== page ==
1. Save as much deposit as you can

The higher your deposit, the less you’ll need to borrow. As a result, your application will likely attract a larger number of lenders and can make a real difference when they assess your ability to meet the repayments.

Anything approaching 15%-20% is a good starting point. Building up a large deposit does take time, so try and save up as much as you can, whenever possible.

 2. Speak to an experienced mortgage broker

Rather than trying to search for the lenders who will look at your application, the smarter move is to enlist the help of an experienced mortgage broker first.

They will already know which mortgage lenders are better placed to consider an application from someone who works on a temporary contract. Your broker will also know what supporting evidence you’ll need and help you collect this information together.

The advisor-matching service we use is designed to select a broker with the right experience and knowledge to help with your specific circumstances. If you get in touch we can arrange for an advisor to call you who has previously dealt with situations like this.

3. Check your credit history

Keeping a regular check on your credit score is good financial practice and is something everyone should do, regardless of your employment status. Making sure your credit history has a clean bill of health will add a lot of credence to your mortgage application.

You can receive regular credit report updates from websites such as Clearscore and Experian, normally on a fee-free basis.

4. Applying with a partner

If you have a partner, applying on a joint basis can usually add more strength to your overall application, depending on their employment status. This would certainly be the case if they have a solid employment history and healthy credit score.

Your broker will be able to advise both of you on what proof of income will be required and which lenders would look more favourably on your application.

 Get matched with a broker who specialises in mortgages for temporary workers

If you’re a temporary contract worker, getting a mortgage can be tricky. Trying to plough through the process on your own, with no help or guidance, can make it even harder. This is where we can help.

The advisors we work with have a rich and varied skill-set and can bring in-depth experience and knowledge to a range of different scenarios, including circumstances such as this. They can make a tough process much more straightforward.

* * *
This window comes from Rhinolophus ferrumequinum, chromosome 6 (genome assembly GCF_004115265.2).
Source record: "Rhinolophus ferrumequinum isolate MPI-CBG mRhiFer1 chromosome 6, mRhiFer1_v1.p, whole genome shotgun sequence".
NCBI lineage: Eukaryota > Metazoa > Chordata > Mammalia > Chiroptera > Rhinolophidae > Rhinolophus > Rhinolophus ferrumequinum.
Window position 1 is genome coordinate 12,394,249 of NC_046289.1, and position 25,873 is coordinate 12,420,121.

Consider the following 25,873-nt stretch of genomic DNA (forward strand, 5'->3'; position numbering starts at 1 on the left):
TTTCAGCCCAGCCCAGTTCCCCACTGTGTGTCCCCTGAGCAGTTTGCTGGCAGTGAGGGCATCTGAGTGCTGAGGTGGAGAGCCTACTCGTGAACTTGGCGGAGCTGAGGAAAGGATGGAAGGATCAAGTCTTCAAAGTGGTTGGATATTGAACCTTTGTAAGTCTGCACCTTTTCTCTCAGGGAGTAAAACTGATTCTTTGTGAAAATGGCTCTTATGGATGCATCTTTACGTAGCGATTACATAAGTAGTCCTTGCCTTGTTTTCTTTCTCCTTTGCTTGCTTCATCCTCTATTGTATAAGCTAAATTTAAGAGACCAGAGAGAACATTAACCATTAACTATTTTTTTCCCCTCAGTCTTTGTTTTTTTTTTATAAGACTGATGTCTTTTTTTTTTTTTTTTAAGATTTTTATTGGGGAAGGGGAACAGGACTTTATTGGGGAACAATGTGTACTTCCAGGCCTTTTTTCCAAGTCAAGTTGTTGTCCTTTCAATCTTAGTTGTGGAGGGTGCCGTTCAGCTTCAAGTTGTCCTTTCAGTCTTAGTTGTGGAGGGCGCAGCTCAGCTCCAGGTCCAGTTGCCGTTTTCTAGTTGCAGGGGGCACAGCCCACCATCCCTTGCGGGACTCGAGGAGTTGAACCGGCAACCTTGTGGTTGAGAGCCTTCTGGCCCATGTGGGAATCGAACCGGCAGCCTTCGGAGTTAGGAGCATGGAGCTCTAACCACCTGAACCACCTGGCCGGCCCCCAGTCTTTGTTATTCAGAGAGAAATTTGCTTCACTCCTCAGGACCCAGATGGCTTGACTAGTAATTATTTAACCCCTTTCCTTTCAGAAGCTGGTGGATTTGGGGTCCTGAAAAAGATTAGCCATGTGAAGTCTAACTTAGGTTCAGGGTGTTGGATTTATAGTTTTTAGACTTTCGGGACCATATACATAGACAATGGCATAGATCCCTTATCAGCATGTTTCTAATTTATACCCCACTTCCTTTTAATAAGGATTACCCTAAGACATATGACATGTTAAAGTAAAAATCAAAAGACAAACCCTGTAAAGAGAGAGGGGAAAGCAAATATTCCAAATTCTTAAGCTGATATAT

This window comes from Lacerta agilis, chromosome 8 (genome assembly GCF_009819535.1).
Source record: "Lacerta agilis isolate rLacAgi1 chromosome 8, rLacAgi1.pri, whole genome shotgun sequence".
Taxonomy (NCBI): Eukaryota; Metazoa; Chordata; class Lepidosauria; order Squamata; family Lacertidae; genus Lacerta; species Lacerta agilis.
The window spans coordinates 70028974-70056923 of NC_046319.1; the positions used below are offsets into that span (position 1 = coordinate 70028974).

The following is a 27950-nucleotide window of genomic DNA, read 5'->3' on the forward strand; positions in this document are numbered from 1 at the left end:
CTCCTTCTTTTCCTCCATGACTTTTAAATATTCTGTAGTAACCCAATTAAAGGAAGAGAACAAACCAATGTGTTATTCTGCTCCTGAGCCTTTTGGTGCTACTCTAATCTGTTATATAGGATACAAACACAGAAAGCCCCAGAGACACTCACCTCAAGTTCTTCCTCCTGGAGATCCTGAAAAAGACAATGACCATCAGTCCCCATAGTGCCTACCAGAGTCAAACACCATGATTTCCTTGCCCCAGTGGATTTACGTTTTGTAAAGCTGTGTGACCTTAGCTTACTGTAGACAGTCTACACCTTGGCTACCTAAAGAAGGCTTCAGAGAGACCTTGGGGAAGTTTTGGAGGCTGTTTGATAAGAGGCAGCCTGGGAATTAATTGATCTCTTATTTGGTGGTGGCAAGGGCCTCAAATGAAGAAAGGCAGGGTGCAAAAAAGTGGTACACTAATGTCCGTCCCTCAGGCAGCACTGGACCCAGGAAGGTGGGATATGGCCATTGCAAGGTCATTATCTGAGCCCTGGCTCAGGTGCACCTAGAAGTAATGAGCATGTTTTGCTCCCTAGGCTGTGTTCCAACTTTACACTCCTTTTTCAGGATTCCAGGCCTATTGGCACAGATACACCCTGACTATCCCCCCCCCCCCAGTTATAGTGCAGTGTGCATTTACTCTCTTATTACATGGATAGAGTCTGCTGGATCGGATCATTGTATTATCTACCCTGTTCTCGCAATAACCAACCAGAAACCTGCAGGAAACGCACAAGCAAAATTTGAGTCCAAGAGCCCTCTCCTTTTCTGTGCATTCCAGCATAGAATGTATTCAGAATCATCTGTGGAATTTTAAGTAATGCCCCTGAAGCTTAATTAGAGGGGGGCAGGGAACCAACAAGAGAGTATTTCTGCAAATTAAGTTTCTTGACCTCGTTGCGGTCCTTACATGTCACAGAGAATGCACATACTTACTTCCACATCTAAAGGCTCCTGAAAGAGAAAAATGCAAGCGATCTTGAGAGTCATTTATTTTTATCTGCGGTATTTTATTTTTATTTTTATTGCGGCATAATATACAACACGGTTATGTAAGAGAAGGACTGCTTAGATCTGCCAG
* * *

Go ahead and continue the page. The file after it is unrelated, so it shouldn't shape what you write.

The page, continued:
If you get in touch we can arrange for a mortgage broker to speak with you who has previous experience of helping people in the exact same situation.

Ask a quick question

We know everyone's circumstances are different, that's why we work with mortgage brokers who are experts in all different mortgage subjects. Ask us a question and we'll get the best expert to help.

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Pete Mugleston

Pete Mugleston

Mortgage Expert

About the author

Pete, an expert in all things mortgages, cut his teeth right in the middle of the credit crunch. With plenty of people needing help and few mortgage providers lending, Pete found great success in going the extra mile to find mortgages for people whom many others considered lost causes. The experience he gained, coupled with his love of helping people reach their goals, led him to establish Online Mortgage Advisor, with one clear vision – to help as many customers as possible get the right advice, regardless of need or background.

Pete’s presence in the industry as the ‘go-to’ for specialist finance continues to grow, and he is regularly cited in and writes for both local and national press, as well as trade publications, with a regular column in Mortgage Introducer and being the exclusive mortgage expert for LOVEMoney. Pete also writes for OMA of course!

FCA Disclaimer

*Based on our research, the content contained in this article is accurate as of the most recent time of writing. Lender criteria and policies change regularly so speak to one of the advisors we work with to confirm the most accurate up to date information. The information on the site is not tailored advice to each individual reader, and as such does not constitute financial advice. All advisors working with us are fully qualified to provide mortgage advice and work only for firms that are authorised and regulated by the Financial Conduct Authority. They will offer any advice specific to you and your needs.

Some types of buy to let mortgages are not regulated by the FCA. Think carefully before securing other debts against your home. As a mortgage is secured against your home, it may be repossessed if you do not keep up with repayments on your mortgage. Equity released from your home will also be secured against it.